Nursery web, fishing or water spiders

Family Pisauridae

This family contains ten genera and 25 descibed species in Australia.
The genus Dolomedes is the most commonly occuring genus and most species are placed in this genus. This family of nursery web spiders is closely related to the wolf spiders (Lycosidae).
They are large spiders measuring up to 30 mm.
These spiders live nearby water. In Britain they are also called swamp spiders or fishing spider. Females can reach a length of 25 mm while the males are around 12 mm.
Dolomedes spiders have the capability to walk on the water where they put one leg in the water to attract the fish with their leg. When the fish is too close with curiosity, the spider snaps it.
Like the water spider these spiders can also stay under water for over an hour surviving on air bubbles catched between hairs around the entrance of the booklung slits. They do not hunt under water but use it as a safe place to hide.
Nursery web spider carry their egg sacs with their chelicerae unlike the Lycosidae who attach the egg-sac at their spinners.

Just before the spiderlings leave their eggs the mother weaves a tent of silk around the egg sac.
The egg sac is then partially opened by the mother who then stands guard near the nursery tent. The youngsters stay in their tent until they change their skin for the first time.


Dolomedes carrying her egg-sac gripped with her chelicera (jaws) and palps


Note the surface tension that presses the water surface down and keeps de spider floating.

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Genus Dendrolycosa

Dendrolycosa icadia
Male Dendrolycosa icadia
Hygropoda dolomedes and Dendrolycosa species are tropical pisaurids that build sheet webs on the tops of large waxy leaves. The spider rarely leaves their sheet web. The web is well camouflaged. The non-sticky web is not used for capturing prey but is mainly the area on which the spider actively hunts and is mainly used as sensory device the spider uses to locate prey. The spider only attacks prey as it moves suggesting the spider senses the movement of the web.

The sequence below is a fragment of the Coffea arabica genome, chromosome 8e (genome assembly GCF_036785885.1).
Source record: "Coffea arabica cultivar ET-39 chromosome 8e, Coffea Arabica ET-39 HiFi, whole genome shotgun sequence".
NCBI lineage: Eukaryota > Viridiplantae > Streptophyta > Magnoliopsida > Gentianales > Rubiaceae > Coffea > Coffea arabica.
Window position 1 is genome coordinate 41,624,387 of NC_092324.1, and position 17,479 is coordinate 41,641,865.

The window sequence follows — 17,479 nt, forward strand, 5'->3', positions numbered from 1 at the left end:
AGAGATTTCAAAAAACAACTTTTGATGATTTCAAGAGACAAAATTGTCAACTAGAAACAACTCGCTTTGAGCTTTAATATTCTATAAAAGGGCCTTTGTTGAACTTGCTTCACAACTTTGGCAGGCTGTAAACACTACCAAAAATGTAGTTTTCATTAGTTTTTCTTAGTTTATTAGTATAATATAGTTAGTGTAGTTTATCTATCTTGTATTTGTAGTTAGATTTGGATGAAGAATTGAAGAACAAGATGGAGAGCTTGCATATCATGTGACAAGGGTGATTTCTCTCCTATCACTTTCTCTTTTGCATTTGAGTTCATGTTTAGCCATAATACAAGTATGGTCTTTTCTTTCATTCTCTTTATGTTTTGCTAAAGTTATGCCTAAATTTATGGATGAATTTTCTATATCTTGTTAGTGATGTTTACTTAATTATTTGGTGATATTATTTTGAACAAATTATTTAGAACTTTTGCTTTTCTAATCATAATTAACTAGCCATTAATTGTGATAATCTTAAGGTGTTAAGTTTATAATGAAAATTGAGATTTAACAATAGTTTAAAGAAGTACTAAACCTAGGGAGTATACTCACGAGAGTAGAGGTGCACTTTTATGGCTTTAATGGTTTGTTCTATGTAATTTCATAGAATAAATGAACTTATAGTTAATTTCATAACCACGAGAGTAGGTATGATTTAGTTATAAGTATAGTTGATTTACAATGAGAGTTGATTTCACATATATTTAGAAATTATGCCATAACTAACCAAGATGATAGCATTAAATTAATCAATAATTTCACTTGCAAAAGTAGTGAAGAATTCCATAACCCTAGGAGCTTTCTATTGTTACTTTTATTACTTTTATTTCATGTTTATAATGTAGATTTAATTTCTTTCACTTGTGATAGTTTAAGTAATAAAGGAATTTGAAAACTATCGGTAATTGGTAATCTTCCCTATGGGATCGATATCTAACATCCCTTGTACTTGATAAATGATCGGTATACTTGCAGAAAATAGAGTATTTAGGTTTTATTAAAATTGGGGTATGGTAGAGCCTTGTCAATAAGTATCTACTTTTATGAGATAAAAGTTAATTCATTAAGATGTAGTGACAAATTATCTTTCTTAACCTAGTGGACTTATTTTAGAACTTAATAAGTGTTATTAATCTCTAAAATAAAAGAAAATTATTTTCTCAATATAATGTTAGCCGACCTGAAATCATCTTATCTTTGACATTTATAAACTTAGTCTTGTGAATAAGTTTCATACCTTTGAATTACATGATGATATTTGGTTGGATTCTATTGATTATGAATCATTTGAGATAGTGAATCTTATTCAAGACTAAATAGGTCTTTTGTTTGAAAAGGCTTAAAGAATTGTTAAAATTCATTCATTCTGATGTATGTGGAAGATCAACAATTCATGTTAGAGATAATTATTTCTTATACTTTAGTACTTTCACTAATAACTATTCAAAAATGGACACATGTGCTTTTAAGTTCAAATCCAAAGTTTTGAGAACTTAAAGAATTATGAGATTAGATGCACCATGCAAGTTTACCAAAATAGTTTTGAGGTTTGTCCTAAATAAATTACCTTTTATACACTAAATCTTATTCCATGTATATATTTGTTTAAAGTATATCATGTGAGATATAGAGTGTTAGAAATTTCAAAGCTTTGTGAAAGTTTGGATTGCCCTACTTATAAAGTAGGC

Dendrolycosa icadia Dendrolycosa icadia
Dendrolycosa icadia Dendrolycosa icadia
Dendrolycosa icadia
Dendrolycosa icadia  

Genus Hygropoda

 

Hygropoda dolomedes or Hygropoda dolomedes (Jurgen Otto,Townsville)

This spider constructs a thin horizontal non-sticky sheet web above waxy leaves like Dendrolycosa. The webs are usualy on one leave.


Genus Dolomedes

These large spiders live near water. They can reach a length up to 25 mm without legs. The spider catches insect, fish and even small salamanders. Their breeding care is exceptional. If a mother is separated from their eggs she will return to the spot even if carried away for 200 meters.
Normally the spider sits on vegetation at the edge of pools.
If the spider is disturbed it will flee into the eater and will hide under water between the vegetation for over an hour.
If the spiderlings emerge from their "nursery webs" they often exploit higher and dryer habitats and may be found in bushes and trees.
More here: Big wolf and nursery webspiders
Dolomedes minor from New-Zealand  
Dolomedes minor guarding her nest Dolomedes minor
Dolomedes instabilis Dolomedes instabilis
Dolomedes instabilis QLD Dolomedes instabilis QLD
Dolomedes instabilis Dolomedes instabilis
Dolomedes instabilis QLD Dolomedes instabilis QLD
Dolomedes ZZ161 Dolomedes ZZ161
Dolomedes ZZ161 walking on the water surface, Carnavon, Queensland Dolomedes ZZ161
Dolomedes ZZ495
Dolomedes ZZ288 (by Jurgen Otto,Townsville) Dolomedes ZZ495
Dolomedes ZZ495 Dolomedes ZZ495
Dolomedes ZZ495 Dolomedes ZZ495
Dolomedes ZZ321
Dolomedes ZZ321WA
Dolomedes ZZ321
Dolomedes ZZ321 WA

Dolomedes ZZ321 WA

Genus Megadolomedes


Megadolomedes australianus with a Yellow-banded Flutterer. Picture by Tony Bailey

Megadolomedes australianus female

Megadolomedes australianus Giant Water Spider

The male is 20 mm large while the female reaches lenghts of 25 mm and more. The spider can be found around still-water ponds in a irregular webbuild in the vegetation.

Pictures by Robert Whyte

 

Megadolomedes australianus female  
Megadolomedes australianus male Megadolomedes australianus male
Megadolomedes australianus male Megadolomedes australianus male
Megadolomedes australianus female Megadolomedes australianus female
Megadolomedes australianus female Megadolomedes australianus female

Genus Perenethis

Perenethis venusta
Perenethis venusta by Robert Whyte  
The common name of this spider is "Single striped grass spider".
The male and female are approximately 10 -12 mm in length.
The female carries her egg-sac with her jaws and just before they hatch the spider makes a 'nursey web' in which the young spiders hatch.
Perenethis venusta Perenethis venusta
Perenethis venusta by Jurgen Otto Perenethis venusta with egg-sac between her jaws by Jurgen Otto

 

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Ed Nieuwenhuys, 27 January 2017
3 April 2012, 20 january 2011,
28 june 2010, januari 4, 2009, march 2005, Ronald Loggen 1997

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